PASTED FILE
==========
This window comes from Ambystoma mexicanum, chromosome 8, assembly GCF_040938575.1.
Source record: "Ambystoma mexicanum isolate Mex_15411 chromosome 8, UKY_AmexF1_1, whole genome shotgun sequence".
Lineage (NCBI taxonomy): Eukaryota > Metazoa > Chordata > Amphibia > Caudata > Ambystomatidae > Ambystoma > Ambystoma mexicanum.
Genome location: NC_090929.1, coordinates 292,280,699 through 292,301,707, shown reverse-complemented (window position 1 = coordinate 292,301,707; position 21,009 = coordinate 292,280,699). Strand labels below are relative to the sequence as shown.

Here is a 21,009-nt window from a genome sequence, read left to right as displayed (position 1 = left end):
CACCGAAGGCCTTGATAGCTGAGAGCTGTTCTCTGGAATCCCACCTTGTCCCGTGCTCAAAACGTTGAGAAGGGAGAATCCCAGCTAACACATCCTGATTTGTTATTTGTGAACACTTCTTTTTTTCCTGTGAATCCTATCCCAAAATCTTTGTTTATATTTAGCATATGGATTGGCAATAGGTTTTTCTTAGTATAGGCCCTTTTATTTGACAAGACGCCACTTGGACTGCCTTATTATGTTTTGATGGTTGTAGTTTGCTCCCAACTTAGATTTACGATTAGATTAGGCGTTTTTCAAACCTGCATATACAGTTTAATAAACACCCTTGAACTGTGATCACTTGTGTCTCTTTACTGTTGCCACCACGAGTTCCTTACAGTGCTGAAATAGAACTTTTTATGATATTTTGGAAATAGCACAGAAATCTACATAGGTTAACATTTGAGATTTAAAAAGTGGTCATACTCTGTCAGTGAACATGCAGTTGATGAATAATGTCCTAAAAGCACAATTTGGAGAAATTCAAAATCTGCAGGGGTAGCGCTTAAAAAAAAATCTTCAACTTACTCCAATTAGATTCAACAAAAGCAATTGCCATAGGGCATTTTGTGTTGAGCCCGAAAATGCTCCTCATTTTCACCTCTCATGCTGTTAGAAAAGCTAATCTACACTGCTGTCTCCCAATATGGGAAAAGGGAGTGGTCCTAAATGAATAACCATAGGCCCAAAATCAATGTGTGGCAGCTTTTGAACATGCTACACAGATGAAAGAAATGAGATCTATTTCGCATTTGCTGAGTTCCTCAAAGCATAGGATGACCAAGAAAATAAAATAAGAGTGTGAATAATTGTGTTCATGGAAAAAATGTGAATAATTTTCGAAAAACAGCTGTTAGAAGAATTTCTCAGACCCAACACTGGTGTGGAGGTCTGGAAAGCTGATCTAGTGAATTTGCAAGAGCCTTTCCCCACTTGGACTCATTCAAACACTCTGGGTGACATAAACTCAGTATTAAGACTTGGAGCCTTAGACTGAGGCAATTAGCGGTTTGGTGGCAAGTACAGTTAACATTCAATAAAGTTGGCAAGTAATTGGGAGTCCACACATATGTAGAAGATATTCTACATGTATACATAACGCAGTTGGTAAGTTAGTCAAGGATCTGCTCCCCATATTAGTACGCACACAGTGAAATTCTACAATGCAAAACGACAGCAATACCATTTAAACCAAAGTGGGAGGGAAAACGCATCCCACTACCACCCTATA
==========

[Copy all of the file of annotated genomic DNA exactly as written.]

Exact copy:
This window comes from Ambystoma mexicanum, chromosome 8, assembly GCF_040938575.1.
Source record: "Ambystoma mexicanum isolate Mex_15411 chromosome 8, UKY_AmexF1_1, whole genome shotgun sequence".
Lineage (NCBI taxonomy): Eukaryota > Metazoa > Chordata > Amphibia > Caudata > Ambystomatidae > Ambystoma > Ambystoma mexicanum.
Genome location: NC_090929.1, coordinates 292,280,699 through 292,301,707, shown reverse-complemented (window position 1 = coordinate 292,301,707; position 21,009 = coordinate 292,280,699). Strand labels below are relative to the sequence as shown.

Here is a 21,009-nt window from a genome sequence, read left to right as displayed (position 1 = left end):
CACCGAAGGCCTTGATAGCTGAGAGCTGTTCTCTGGAATCCCACCTTGTCCCGTGCTCAAAACGTTGAGAAGGGAGAATCCCAGCTAACACATCCTGATTTGTTATTTGTGAACACTTCTTTTTTTCCTGTGAATCCTATCCCAAAATCTTTGTTTATATTTAGCATATGGATTGGCAATAGGTTTTTCTTAGTATAGGCCCTTTTATTTGACAAGACGCCACTTGGACTGCCTTATTATGTTTTGATGGTTGTAGTTTGCTCCCAACTTAGATTTACGATTAGATTAGGCGTTTTTCAAACCTGCATATACAGTTTAATAAACACCCTTGAACTGTGATCACTTGTGTCTCTTTACTGTTGCCACCACGAGTTCCTTACAGTGCTGAAATAGAACTTTTTATGATATTTTGGAAATAGCACAGAAATCTACATAGGTTAACATTTGAGATTTAAAAAGTGGTCATACTCTGTCAGTGAACATGCAGTTGATGAATAATGTCCTAAAAGCACAATTTGGAGAAATTCAAAATCTGCAGGGGTAGCGCTTAAAAAAAAATCTTCAACTTACTCCAATTAGATTCAACAAAAGCAATTGCCATAGGGCATTTTGTGTTGAGCCCGAAAATGCTCCTCATTTTCACCTCTCATGCTGTTAGAAAAGCTAATCTACACTGCTGTCTCCCAATATGGGAAAAGGGAGTGGTCCTAAATGAATAACCATAGGCCCAAAATCAATGTGTGGCAGCTTTTGAACATGCTACACAGATGAAAGAAATGAGATCTATTTCGCATTTGCTGAGTTCCTCAAAGCATAGGATGACCAAGAAAATAAAATAAGAGTGTGAATAATTGTGTTCATGGAAAAAATGTGAATAATTTTCGAAAAACAGCTGTTAGAAGAATTTCTCAGACCCAACACTGGTGTGGAGGTCTGGAAAGCTGATCTAGTGAATTTGCAAGAGCCTTTCCCCACTTGGACTCATTCAAACACTCTGGGTGACATAAACTCAGTATTAAGACTTGGAGCCTTAGACTGAGGCAATTAGCGGTTTGGTGGCAAGTACAGTTAACATTCAATAAAGTTGGCAAGTAATTGGGAGTCCACACATATGTAGAAGATATTCTACATGTATACATAACGCAGTTGGTAAGTTAGTCAAGGATCTGCTCCCCATATTAGTACGCACACAGTGAAATTCTACAATGCAAAACGACAGCAATACCATTTAAACCAAAGTGGGAGGGAAAACGCATCCCACTACCACCCTATA